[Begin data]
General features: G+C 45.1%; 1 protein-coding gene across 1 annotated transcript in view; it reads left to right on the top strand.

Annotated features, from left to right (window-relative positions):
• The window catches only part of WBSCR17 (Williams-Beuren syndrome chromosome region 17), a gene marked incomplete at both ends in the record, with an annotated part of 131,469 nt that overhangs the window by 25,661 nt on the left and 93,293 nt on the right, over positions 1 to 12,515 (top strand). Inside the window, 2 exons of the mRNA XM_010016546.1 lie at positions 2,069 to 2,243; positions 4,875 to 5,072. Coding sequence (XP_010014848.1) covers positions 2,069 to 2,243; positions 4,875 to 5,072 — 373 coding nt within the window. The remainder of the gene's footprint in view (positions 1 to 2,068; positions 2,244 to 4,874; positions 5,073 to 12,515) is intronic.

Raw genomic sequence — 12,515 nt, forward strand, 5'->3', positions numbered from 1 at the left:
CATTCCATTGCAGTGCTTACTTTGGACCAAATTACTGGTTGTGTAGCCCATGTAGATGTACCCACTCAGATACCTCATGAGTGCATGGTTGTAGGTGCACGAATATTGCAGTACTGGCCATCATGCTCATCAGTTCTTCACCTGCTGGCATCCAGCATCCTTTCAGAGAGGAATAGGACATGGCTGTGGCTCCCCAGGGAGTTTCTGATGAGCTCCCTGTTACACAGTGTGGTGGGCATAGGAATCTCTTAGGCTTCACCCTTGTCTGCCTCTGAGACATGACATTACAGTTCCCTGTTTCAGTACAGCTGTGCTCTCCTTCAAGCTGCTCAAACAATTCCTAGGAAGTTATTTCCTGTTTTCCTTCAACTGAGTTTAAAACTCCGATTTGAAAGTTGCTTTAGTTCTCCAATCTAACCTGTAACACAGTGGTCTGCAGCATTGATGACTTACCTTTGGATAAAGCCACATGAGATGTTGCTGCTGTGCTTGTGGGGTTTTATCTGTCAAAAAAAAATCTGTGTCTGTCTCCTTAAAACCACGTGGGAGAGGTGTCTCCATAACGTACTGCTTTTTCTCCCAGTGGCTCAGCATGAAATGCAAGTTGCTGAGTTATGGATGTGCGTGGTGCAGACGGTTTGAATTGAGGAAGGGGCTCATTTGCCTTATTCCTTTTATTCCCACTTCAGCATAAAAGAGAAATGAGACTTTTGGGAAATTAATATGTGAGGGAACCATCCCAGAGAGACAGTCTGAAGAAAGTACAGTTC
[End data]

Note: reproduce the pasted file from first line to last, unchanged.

General features: G+C 45.1%; 1 protein-coding gene across 1 annotated transcript in view; it reads left to right on the top strand.

Annotated features, from left to right (window-relative positions):
• The window catches only part of WBSCR17 (Williams-Beuren syndrome chromosome region 17), a gene marked incomplete at both ends in the record, with an annotated part of 131,469 nt that overhangs the window by 25,661 nt on the left and 93,293 nt on the right, over positions 1 to 12,515 (top strand). Inside the window, 2 exons of the mRNA XM_010016546.1 lie at positions 2,069 to 2,243; positions 4,875 to 5,072. Coding sequence (XP_010014848.1) covers positions 2,069 to 2,243; positions 4,875 to 5,072 — 373 coding nt within the window. The remainder of the gene's footprint in view (positions 1 to 2,068; positions 2,244 to 4,874; positions 5,073 to 12,515) is intronic.

Raw genomic sequence — 12,515 nt, forward strand, 5'->3', positions numbered from 1 at the left:
CATTCCATTGCAGTGCTTACTTTGGACCAAATTACTGGTTGTGTAGCCCATGTAGATGTACCCACTCAGATACCTCATGAGTGCATGGTTGTAGGTGCACGAATATTGCAGTACTGGCCATCATGCTCATCAGTTCTTCACCTGCTGGCATCCAGCATCCTTTCAGAGAGGAATAGGACATGGCTGTGGCTCCCCAGGGAGTTTCTGATGAGCTCCCTGTTACACAGTGTGGTGGGCATAGGAATCTCTTAGGCTTCACCCTTGTCTGCCTCTGAGACATGACATTACAGTTCCCTGTTTCAGTACAGCTGTGCTCTCCTTCAAGCTGCTCAAACAATTCCTAGGAAGTTATTTCCTGTTTTCCTTCAACTGAGTTTAAAACTCCGATTTGAAAGTTGCTTTAGTTCTCCAATCTAACCTGTAACACAGTGGTCTGCAGCATTGATGACTTACCTTTGGATAAAGCCACATGAGATGTTGCTGCTGTGCTTGTGGGGTTTTATCTGTCAAAAAAAAATCTGTGTCTGTCTCCTTAAAACCACGTGGGAGAGGTGTCTCCATAACGTACTGCTTTTTCTCCCAGTGGCTCAGCATGAAATGCAAGTTGCTGAGTTATGGATGTGCGTGGTGCAGACGGTTTGAATTGAGGAAGGGGCTCATTTGCCTTATTCCTTTTATTCCCACTTCAGCATAAAAGAGAAATGAGACTTTTGGGAAATTAATATGTGAGGGAACCATCCCAGAGAGACAGTCTGAAGAAAGTACAGTTC